Council passes package of reproductive health legislation, expanding doula and midwifery services

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City Council Speaker Adrienne Adams
Photo courtesy of Emil Cohen/NYC Council Media Unit

Building on their mission to counter the U.S. Supreme Court’s overturning Roe v. Wade last month, the City Council Thursday passed a package of reproductive health and maternal mortality legislation following an abortion protections package they passed last month.

The seven bill and five resolution package includes legislation requiring the city Department of Health and Mental Hygiene (DHMH) to post its annual Maternal Mortality and Morbidity Report on its website and to provide doula services to low income communities across the five boroughs as well as direct the city to distribute educational information on doula and midwifery services.

All of the bills in the package passed by a 40-0 vote, except for Intro 490, sponsored by City Council Member Julie Menin (D-Manhattan), which would require DOHMH conduct research on reproductive and sexual health disparities across the city and provide reproductive health services. That bill passed by a 36-4 vote, with four Republicans giving it a thumbs down.

At a press conference before the bills passed during the council’s bi-weekly stated meeting, City Council Speaker Adrienne Adams said the maternal mortality package is yet another legislative response by the council to the Supreme Court’s decision throwing out national abortion rights. But these bills are also needed to address the disproportionately high rates of maternal mortality faced by women of color.

City Council Speaker Adrienne Adams at stated meeting. Thursday, Aug. 11, 2022. Photo courtesy of Emil Cohen/NYC Council Media Unit.

“Black women face a maternal mortality crisis that is connected to our country’s history of racism and unequal access to services, rights and opportunities. The statistics and the experiences that far too many people have endured are striking and dire. In New York City, Black people are eight to twelve times more likely to die while giving birth than their white counterparts. They are also more likely to experience maternal morbidity,” Speaker Adams said.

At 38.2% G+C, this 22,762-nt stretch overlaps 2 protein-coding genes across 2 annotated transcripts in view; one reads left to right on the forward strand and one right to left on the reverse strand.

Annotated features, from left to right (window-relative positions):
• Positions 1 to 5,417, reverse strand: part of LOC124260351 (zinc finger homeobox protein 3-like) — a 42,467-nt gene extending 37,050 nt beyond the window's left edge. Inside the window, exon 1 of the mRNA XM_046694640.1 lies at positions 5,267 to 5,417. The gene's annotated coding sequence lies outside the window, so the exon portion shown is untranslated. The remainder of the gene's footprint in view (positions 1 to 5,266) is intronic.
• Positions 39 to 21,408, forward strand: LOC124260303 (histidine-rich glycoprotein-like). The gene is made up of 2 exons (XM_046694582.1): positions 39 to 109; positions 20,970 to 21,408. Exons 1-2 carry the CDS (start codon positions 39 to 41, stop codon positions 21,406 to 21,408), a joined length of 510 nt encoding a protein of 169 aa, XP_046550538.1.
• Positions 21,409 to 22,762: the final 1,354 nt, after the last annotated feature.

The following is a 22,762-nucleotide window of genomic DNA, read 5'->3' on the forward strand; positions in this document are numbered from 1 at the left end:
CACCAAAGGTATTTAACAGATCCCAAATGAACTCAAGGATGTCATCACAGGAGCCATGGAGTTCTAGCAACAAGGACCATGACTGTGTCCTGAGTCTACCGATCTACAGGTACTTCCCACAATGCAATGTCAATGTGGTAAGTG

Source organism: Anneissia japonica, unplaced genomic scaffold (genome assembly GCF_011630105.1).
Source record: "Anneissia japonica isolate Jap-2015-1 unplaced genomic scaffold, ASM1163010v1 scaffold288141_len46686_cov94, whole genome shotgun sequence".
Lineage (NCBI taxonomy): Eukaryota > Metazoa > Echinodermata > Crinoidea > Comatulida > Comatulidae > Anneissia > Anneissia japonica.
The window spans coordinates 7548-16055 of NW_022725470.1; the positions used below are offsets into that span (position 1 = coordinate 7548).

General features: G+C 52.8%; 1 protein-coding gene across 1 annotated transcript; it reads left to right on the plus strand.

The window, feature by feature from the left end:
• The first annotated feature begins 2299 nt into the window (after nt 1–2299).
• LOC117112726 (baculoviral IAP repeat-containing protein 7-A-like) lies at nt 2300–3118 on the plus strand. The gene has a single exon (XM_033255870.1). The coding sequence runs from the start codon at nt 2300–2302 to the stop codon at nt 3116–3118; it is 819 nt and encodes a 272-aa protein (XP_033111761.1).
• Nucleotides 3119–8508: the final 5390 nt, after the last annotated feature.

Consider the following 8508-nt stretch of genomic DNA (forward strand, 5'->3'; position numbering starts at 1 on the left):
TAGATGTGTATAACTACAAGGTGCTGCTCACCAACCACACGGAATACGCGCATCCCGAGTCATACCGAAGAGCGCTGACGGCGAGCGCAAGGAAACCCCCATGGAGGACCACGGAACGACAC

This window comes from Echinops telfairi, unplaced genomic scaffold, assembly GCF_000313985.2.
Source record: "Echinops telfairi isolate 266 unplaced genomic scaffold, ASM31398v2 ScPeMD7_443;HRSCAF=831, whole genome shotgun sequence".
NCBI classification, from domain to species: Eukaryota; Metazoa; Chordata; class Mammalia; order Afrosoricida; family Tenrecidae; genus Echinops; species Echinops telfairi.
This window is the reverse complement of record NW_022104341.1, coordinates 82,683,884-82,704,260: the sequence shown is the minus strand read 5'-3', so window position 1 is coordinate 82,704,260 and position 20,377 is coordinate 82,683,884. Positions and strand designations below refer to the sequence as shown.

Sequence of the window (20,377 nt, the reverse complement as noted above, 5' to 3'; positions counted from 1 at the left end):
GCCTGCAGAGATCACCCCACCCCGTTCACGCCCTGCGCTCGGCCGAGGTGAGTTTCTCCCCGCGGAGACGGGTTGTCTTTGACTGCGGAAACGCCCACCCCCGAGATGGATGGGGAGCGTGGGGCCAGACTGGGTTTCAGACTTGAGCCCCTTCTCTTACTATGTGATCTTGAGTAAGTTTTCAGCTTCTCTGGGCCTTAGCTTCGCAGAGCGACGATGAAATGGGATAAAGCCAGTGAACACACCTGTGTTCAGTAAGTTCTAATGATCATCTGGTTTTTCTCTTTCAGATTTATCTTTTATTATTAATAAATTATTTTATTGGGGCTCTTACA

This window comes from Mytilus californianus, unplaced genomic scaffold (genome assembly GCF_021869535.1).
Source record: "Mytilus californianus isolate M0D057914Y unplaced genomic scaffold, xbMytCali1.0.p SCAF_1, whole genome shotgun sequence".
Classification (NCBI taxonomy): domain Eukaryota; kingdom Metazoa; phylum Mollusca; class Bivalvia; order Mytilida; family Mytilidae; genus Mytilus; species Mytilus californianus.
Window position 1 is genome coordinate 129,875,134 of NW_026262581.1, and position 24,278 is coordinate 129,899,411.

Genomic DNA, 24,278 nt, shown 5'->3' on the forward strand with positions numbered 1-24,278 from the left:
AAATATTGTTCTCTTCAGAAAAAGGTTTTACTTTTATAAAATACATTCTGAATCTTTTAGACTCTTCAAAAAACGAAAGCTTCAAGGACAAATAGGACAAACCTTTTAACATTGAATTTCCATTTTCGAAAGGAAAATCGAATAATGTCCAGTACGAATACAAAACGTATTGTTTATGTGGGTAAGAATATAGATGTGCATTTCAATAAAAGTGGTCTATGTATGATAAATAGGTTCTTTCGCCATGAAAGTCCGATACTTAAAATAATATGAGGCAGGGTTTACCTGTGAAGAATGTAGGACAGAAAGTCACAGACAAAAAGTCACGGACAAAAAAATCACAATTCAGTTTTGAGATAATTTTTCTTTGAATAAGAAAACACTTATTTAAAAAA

“These disparities are horrifying and as a city we must take on the challenge in eliminating the inequities so that all women and birthing people are safe and protected,” she added.

In addition to Menin, City Council Members Farah Louis (D-Brooklyn), Crystal Hudson (D-Brooklyn), Jen Gutiérrez (D-Brooklyn) and Althea Stevens (D-Bronx) as well as Public Advocate Jumaane Williams all sponsored bills in the package.

This comes on the heels of the council passing the “NYC Abortion Rights Act” last month, which made abortion medications at city run clinics free for any patient and prevents city agencies from detaining those who perform the procedures.

Gutiérrez’s bill – Intro 472 – aims to require the health department to hire doulas, non-medical birthing assistants, and provide doula services to low income neighborhoods at no cost to residents, the speaker said. Doulas will be trained by the city in birth equity, trauma-informed care, navigating the hospital environment and services provided to low income families, she added.

City Council Member Jen Gutiérrez at stated meeting. Thursday, Aug. 11, 2022. Photo courtesy of Emil Cohen/NYC Council Media Unit.

Gutiérrez said it was the positive experience she had with a doula when she gave birth several months back that inspired her to sponsor this legislation.

“It was the privilege that I had of having a doula be there for me and advocating for me that really made me think about what we’re doing at a policy level to ensure that every mother and expecting person had a similar experience,” Gutiérrez said. “We know midwifery and doula care is ancestral, it is indigenous. It is a profession that is largely led and filled by women of color. And to be able to support this at City Hall with the first Black female speaker of the City Council is truly profound and historic.”

This legislation will build upon an expansion to the city’s doula and midwifery programs Mayor Eric Adams announced in March, Gutiérrez said, which provided doula services free-of-charge to 33 neighborhoods across the city his administration identified as having the greatest need. That pilot was scheduled to end in 2023, Gutiérrez added, but with this legislation it’ll be extended into the next year.

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